A former New Jersey high school teacher accused of sexual misconduct with six teenage boys is now the focus of three lawsuits filed against her and the school district she was once employed at.
Nicole Dufault, 38, who was arrested in July 2014, is named in the civil suits along with South Orange Maplewood School District, Tap Into reported. Dufault, a former language arts teacher at Columbia High School in Maplewood, N.J., for about nine years, was accused of sexually assaulting up to six male students. Dufault, of Bloomfield, was awaiting trial on the criminal charges.
The lawsuits, all filed in the last 15 months, seek “damages for Dufault’s alleged actions and claims she coerced the students into performing oral sex, pressured them due to her authority as a teacher and caused emotional distress and psychological injury,” Tap Into reported.
The suit also accused the school of keeping areas of the school open and unsupervised during a summer 2013 program when the sexual acts between the students and Dufault occurred. The suit accused the school of not being a safe environment for students.
A Sept. 30, 2016 lawsuit, which was filed by the parents of two students, sought $1 million in “compensatory and punitive damages” and court and legal fees. The students in connection with the lawsuit were reportedly victims of Dufault. The suit claims the students were both “intellectually disabled” with “social communication difficulties” and “were vulnerable to sexual harassment.”
The parents claimed in the suit Dufault had sex and oral sex with the two students and the school district ignored the complaints made against the educator.
Another lawsuit, filed by a third student in Sept. 2016, accuses Dufault of sexual abuse that began when he was a freshman in 2014. The suit claimed Dufault invited students to “hang out” in her classroom during free periods.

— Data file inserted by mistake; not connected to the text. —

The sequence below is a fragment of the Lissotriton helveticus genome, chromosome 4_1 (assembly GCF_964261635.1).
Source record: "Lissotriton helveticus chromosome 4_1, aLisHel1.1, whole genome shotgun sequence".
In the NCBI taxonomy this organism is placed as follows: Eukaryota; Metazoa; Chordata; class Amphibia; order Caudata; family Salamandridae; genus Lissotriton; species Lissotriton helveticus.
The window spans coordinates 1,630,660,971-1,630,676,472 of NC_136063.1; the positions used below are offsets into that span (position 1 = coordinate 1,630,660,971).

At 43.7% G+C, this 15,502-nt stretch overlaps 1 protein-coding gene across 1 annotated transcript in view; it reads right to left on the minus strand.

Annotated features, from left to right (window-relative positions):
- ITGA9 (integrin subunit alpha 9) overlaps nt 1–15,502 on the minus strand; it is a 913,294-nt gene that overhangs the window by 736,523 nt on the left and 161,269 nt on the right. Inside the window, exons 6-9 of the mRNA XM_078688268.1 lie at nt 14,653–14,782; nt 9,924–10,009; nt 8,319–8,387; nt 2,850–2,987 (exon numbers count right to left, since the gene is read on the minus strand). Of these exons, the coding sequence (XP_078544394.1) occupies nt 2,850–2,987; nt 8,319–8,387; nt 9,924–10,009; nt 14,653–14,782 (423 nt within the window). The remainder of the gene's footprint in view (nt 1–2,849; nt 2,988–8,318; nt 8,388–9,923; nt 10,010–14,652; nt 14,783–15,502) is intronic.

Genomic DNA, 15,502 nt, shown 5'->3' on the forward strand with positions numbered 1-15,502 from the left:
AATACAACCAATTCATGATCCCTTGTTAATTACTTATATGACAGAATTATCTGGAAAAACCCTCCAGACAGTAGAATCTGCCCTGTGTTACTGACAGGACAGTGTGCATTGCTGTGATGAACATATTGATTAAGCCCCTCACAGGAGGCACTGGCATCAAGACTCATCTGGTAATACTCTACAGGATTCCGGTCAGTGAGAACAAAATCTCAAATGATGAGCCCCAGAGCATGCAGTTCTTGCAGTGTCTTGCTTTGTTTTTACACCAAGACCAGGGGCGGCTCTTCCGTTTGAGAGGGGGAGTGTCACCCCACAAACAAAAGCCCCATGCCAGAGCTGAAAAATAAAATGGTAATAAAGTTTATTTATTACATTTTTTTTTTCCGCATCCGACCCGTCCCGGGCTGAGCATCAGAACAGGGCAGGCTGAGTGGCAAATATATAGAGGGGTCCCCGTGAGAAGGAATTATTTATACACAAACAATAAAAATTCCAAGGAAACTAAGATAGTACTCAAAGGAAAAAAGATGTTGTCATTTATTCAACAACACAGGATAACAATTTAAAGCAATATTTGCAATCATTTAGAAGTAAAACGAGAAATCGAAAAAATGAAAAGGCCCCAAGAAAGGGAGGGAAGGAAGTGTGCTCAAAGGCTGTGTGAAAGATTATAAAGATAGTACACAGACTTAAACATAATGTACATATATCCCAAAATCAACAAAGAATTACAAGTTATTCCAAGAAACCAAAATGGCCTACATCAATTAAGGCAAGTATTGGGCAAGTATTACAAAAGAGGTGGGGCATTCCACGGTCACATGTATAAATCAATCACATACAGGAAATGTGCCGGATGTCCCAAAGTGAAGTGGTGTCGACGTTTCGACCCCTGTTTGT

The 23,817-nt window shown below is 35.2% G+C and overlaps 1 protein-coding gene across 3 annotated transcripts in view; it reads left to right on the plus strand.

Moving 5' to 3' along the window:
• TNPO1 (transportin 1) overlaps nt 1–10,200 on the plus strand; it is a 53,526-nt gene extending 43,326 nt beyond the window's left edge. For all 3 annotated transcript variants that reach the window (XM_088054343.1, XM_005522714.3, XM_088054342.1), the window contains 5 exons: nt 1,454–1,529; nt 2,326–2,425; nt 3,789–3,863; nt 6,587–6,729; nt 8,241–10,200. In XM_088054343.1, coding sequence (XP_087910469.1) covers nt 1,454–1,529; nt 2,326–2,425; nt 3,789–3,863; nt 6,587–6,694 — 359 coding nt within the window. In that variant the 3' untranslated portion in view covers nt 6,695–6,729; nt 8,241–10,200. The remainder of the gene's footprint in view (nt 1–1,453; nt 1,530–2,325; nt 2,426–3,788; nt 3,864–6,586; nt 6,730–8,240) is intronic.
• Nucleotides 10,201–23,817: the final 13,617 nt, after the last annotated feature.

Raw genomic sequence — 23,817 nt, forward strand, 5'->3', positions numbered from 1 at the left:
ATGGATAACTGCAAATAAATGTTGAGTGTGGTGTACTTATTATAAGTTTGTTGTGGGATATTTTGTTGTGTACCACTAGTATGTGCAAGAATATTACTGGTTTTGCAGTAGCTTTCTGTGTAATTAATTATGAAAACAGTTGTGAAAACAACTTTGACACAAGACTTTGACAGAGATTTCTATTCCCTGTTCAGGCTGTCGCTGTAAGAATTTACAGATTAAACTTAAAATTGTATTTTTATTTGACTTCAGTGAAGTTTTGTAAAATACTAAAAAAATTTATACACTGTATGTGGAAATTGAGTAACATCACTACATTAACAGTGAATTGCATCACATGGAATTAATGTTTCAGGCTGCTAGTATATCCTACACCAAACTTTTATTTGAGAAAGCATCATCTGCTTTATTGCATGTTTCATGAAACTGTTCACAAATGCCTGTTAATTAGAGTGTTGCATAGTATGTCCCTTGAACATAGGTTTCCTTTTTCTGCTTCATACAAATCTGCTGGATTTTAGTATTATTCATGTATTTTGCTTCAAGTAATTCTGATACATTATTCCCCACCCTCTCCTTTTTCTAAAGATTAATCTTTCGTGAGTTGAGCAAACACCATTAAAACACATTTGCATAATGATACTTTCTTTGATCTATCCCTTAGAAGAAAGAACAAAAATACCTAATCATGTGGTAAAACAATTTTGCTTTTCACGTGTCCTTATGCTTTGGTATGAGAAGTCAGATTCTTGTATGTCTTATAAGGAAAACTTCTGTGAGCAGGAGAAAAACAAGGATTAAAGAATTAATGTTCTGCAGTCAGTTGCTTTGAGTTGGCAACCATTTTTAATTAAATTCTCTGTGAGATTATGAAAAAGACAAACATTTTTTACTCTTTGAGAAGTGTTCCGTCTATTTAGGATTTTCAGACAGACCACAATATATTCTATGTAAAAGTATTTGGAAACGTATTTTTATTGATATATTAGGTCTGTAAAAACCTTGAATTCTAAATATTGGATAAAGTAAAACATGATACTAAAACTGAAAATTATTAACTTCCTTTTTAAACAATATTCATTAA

The suit stated Dufault “spoke with them about lewd and sexual actions, brushed up again their bodies and touched intimate and personal parts of their bodies in front of other students in the social group.” The suit also alleged the sexual relations between the educator and students were filmed. The suit blamed the school district for its failure to supervise the teacher’s classroom.
The last lawsuit was filed by a fourth student in October 2017. No damages were sought but it accused Dufault of sexually abusing the male student. The victim claimed Dufault abused him in the summer of 2013 during “Bridge Program” and said the acts occurred in the teacher’s car and different locations around the school.
Tim Smith, Dufault’s attorney, told Tap Into the educator suffered from “frontal lobe syndrome” and was a victim herself.
“You had a particularly overly aggressive group of students who came into contact with a teacher who suffered from brain damage,” Smith said.
The attorney agreed the school was not properly supervised, however.
“You had a program that took place in an isolated part of the school where there was nobody there to control the situation, then you couple that with the fact that the school never screened her post-brain surgery,” Smith said. “She also had a home front situation that was troubled with her husband having been arrested and she was taking care of the kids herself. You had a whirlwind of events that led to this victimization of her.”
Dufault, a mother of two, filed for divorce from Drew Dufault in July 2013, around the time the alleged inappropriate incidents occurred, NJ.com reported. Her ex-husband was arrested in 2015 for burglary and drug offenses.
Suzanne Turner, a spokeswoman for the school district, called the allegations “deeply disturbing.”
“The allegations are deeply disturbing. The nature of the charges are the most difficult that schools, parents and children would ever have to discuss together,” Turner wrote in a statement.
“By law, administrators and Board of Education members are not permitted to publicly discuss personnel or individual student matters, ongoing litigation, or other issues requiring confidentiality. However, we can affirm we believe deeply in our mission to provide our students with a safe and healthy learning environment. We are hopeful that the process will bring closure to this painful chapter in our community’s history,” the statement concluded.
The Associated Press contributed to this report.